5. Trauma triggers trauma. If you have had any trauma in your past then reading and hearing about these events can trigger your feelings about the past, sometimes without you even realizing it. Take it easy on yourself and get help if you struggle to cope. Talking about what you are feeling is an important first step.

6. Support each other. There is no doubt there are many people in the community that know and love people directly affected by today’s events. There are no words to make this right. The only option you have is to be present to them or not. They don’t need your words. They just need someone to walk beside them in this awful journey. So don’t worry about saying or doing the right thing. You probably will screw it up in one way or another.  They will forgive you if you are genuine. Just be present.

7. Don’t forget the kids. While we often feel it is our job to protect our children, it is not. Our jobs as parents and as a community is to prepare our kids for the world.  A colleague said to me the other day: “Prepare the child for the path, not the path for the child”.  This sort of thing will happen throughout their life.  They need to be taught how to deal with it.

When you are ready, talk to your kids about what happened.  Here are some tips for talking to kids about tragedy that I wrote after Thomas Wedman, a 6-year-old boy died in our community a year and a half ago. They will hear about today’s events. My hope is that they hear it from someone that can reassure them rather than a classmate on the park at school. Kids need to feel safe, loved and heard. And then they need to play.

8. Get it out. Talk, draw, run or whatever you do to get the feelings and thoughts out of your head.

9. Know when to stop. Sometimes we have to stop talking, reading and watching the events unfold. Our body and brain need a break from the intensity otherwise we may find ourselves traumatizing ourselves. Vicarious trauma is a real threat when we start to process events at such depth that our bodies and brains start to react like the trauma has happened to us.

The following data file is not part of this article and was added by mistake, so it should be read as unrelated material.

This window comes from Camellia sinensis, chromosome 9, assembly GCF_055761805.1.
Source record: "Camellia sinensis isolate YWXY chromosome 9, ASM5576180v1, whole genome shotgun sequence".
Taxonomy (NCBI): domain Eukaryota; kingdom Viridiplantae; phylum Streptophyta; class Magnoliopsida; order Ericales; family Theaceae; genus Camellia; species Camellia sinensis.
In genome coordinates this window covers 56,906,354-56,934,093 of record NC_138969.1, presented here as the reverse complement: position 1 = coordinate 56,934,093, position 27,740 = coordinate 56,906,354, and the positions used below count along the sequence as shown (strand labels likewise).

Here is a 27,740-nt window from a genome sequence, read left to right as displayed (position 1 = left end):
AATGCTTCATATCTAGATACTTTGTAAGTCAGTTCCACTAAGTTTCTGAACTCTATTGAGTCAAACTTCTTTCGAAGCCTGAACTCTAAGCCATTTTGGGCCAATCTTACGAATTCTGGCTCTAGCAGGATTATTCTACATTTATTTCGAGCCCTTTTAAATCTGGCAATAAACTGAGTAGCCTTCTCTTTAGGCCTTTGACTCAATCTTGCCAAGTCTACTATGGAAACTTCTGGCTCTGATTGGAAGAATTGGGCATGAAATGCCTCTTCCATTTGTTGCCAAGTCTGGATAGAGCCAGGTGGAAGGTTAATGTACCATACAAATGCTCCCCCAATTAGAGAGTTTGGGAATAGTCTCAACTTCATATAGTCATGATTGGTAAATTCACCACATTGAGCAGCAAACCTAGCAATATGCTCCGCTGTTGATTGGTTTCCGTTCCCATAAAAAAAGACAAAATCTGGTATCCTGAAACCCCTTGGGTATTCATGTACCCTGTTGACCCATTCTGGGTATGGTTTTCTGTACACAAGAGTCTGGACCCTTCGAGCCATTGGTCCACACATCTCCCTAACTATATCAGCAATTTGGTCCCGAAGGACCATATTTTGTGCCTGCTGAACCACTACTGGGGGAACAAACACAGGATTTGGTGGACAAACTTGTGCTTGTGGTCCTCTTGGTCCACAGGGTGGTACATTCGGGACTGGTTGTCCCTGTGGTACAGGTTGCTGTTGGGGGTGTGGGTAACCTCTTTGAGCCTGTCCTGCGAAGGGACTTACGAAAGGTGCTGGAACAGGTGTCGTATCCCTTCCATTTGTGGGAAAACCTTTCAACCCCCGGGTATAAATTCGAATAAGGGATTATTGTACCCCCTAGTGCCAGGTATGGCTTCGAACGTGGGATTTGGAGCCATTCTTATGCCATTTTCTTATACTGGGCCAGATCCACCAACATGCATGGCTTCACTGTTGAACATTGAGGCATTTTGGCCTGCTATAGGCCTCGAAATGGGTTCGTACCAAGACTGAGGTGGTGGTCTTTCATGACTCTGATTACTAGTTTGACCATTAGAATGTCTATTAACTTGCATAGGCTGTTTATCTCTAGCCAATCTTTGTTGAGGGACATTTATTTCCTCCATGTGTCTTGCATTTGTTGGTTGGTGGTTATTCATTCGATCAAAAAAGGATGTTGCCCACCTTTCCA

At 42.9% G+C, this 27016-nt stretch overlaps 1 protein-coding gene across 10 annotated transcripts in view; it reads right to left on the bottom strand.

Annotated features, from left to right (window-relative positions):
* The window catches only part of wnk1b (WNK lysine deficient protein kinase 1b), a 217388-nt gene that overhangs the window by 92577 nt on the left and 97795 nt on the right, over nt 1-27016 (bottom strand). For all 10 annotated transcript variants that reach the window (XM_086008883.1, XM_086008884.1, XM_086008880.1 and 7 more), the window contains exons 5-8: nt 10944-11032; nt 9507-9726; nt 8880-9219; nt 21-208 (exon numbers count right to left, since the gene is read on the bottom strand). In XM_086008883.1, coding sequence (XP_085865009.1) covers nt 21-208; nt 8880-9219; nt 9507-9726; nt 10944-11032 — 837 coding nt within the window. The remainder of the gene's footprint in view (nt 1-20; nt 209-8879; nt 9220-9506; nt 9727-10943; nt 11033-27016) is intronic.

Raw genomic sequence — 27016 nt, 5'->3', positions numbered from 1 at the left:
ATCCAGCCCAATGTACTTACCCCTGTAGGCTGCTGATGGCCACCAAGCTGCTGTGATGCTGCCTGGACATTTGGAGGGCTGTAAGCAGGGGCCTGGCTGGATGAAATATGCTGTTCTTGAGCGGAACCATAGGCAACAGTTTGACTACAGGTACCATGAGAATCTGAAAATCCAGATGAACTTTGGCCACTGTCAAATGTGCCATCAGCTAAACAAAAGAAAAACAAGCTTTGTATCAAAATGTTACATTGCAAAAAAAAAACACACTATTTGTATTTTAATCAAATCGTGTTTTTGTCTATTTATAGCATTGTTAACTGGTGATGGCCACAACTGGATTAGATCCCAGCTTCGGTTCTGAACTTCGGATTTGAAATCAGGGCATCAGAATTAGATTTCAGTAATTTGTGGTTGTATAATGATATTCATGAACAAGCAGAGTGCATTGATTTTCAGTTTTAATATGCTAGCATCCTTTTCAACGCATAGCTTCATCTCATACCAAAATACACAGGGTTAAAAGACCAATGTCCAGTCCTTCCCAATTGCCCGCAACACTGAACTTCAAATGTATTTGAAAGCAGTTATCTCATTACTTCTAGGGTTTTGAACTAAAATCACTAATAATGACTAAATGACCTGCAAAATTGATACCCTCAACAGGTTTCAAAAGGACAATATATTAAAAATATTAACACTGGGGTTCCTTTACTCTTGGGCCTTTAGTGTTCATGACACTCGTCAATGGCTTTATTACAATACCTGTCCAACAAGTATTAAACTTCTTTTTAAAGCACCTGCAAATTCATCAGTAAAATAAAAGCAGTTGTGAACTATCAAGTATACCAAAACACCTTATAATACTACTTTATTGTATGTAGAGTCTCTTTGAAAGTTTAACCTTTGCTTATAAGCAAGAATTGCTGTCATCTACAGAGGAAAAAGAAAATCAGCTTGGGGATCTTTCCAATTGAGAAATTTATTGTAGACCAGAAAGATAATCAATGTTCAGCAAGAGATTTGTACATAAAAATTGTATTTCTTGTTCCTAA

10. Say the words. It is hard to find meaning in tragedy. Sometimes the only thing that we can do is accept the lesson about the frailty of life and senselessness of the rat race we often get caught up in. Tell the people in your life you love them. Tell the RCMP how much we appreciate what they do. Make sure everyone knows how important they are in your life. These events aren’t meaningless if we learn from them.

Tonight my son is tired and the laundry still isn’t done. I can’t think of anything more pointless to worry about than that. I am safe because of people like Constable David Wynn and Auxiliary Constable Derek Walter Bond. My energy is better spent thinking of them and their families. I am humbled by their sacrifices. I hope I am worthy of such an immeasurable gift.


  1. I too, was troubled by things last night. Tonight, instead of worrying about all the little things, I am focusing my thoughts and prayers on the officers, their families, their coworkers and our community. Thank you for this blog which has helped me be okay with how much the events today have affected me.

  2. Thank you for sharing your thoughts Krista. I have found your words to be comforting. I too am humbled by the sacrifices made for us by the policing community and am grateful for the work they do on a daily basis. It is my hope that the officers who were shot, their families and their colleagues find strength to fully heal and peace of mind moving forward.

  3. work with police in my job -heroes to me everyday thanks for this we’ve been thru a horrid time this past few weeks in my job too. Your words help

  4. Hi Krista,
    Thank you for your authentic and comforting words. People need people like you to reassure them that however they respond to this tragedy, its ok. Our thoughts and prayers for Constable David Wynn and Constable Derek Bond and their families. Our thoughts and prayers for the RCMP family also.


Leave a Reply to Cheryl Stuart Cancel reply

Your email address will not be published. Required fields are marked *